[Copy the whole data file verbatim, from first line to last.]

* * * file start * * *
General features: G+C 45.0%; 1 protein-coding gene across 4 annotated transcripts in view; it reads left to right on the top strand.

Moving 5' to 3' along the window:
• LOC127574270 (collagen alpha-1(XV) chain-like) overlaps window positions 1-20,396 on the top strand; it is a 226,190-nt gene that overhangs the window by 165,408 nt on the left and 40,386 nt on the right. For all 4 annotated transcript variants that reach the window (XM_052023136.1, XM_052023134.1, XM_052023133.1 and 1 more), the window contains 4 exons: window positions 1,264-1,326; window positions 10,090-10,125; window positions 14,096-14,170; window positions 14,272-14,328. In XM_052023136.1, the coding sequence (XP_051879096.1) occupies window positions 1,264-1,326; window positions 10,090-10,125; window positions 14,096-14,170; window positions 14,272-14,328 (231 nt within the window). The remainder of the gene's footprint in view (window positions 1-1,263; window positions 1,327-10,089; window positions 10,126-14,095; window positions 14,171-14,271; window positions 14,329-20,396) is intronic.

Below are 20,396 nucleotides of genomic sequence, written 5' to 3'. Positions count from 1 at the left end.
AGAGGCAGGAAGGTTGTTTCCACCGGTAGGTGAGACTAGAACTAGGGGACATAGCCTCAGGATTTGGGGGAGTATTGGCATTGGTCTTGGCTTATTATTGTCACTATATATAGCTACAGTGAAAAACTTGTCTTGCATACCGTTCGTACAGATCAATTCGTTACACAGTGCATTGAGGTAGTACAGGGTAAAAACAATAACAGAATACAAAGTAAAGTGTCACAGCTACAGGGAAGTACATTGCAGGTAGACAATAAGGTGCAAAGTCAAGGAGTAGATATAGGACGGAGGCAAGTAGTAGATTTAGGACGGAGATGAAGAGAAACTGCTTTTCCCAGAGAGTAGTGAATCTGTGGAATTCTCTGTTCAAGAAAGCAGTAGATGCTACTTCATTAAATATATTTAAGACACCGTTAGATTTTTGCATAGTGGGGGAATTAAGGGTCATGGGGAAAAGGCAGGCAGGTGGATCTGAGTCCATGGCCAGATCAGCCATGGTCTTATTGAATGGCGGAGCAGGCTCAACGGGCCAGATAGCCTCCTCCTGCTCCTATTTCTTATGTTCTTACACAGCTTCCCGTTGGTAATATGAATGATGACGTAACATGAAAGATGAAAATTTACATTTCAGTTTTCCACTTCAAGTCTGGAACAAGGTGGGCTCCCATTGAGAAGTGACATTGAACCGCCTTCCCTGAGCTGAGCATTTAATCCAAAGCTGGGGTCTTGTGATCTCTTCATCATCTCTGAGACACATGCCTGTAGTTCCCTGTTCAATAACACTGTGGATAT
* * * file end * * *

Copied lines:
General features: G+C 45.0%; 1 protein-coding gene across 4 annotated transcripts in view; it reads left to right on the top strand.

Moving 5' to 3' along the window:
• LOC127574270 (collagen alpha-1(XV) chain-like) overlaps window positions 1-20,396 on the top strand; it is a 226,190-nt gene that overhangs the window by 165,408 nt on the left and 40,386 nt on the right. For all 4 annotated transcript variants that reach the window (XM_052023136.1, XM_052023134.1, XM_052023133.1 and 1 more), the window contains 4 exons: window positions 1,264-1,326; window positions 10,090-10,125; window positions 14,096-14,170; window positions 14,272-14,328. In XM_052023136.1, the coding sequence (XP_051879096.1) occupies window positions 1,264-1,326; window positions 10,090-10,125; window positions 14,096-14,170; window positions 14,272-14,328 (231 nt within the window). The remainder of the gene's footprint in view (window positions 1-1,263; window positions 1,327-10,089; window positions 10,126-14,095; window positions 14,171-14,271; window positions 14,329-20,396) is intronic.

Below are 20,396 nucleotides of genomic sequence, written 5' to 3'. Positions count from 1 at the left end.
AGAGGCAGGAAGGTTGTTTCCACCGGTAGGTGAGACTAGAACTAGGGGACATAGCCTCAGGATTTGGGGGAGTATTGGCATTGGTCTTGGCTTATTATTGTCACTATATATAGCTACAGTGAAAAACTTGTCTTGCATACCGTTCGTACAGATCAATTCGTTACACAGTGCATTGAGGTAGTACAGGGTAAAAACAATAACAGAATACAAAGTAAAGTGTCACAGCTACAGGGAAGTACATTGCAGGTAGACAATAAGGTGCAAAGTCAAGGAGTAGATATAGGACGGAGGCAAGTAGTAGATTTAGGACGGAGATGAAGAGAAACTGCTTTTCCCAGAGAGTAGTGAATCTGTGGAATTCTCTGTTCAAGAAAGCAGTAGATGCTACTTCATTAAATATATTTAAGACACCGTTAGATTTTTGCATAGTGGGGGAATTAAGGGTCATGGGGAAAAGGCAGGCAGGTGGATCTGAGTCCATGGCCAGATCAGCCATGGTCTTATTGAATGGCGGAGCAGGCTCAACGGGCCAGATAGCCTCCTCCTGCTCCTATTTCTTATGTTCTTACACAGCTTCCCGTTGGTAATATGAATGATGACGTAACATGAAAGATGAAAATTTACATTTCAGTTTTCCACTTCAAGTCTGGAACAAGGTGGGCTCCCATTGAGAAGTGACATTGAACCGCCTTCCCTGAGCTGAGCATTTAATCCAAAGCTGGGGTCTTGTGATCTCTTCATCATCTCTGAGACACATGCCTGTAGTTCCCTGTTCAATAACACTGTGGATAT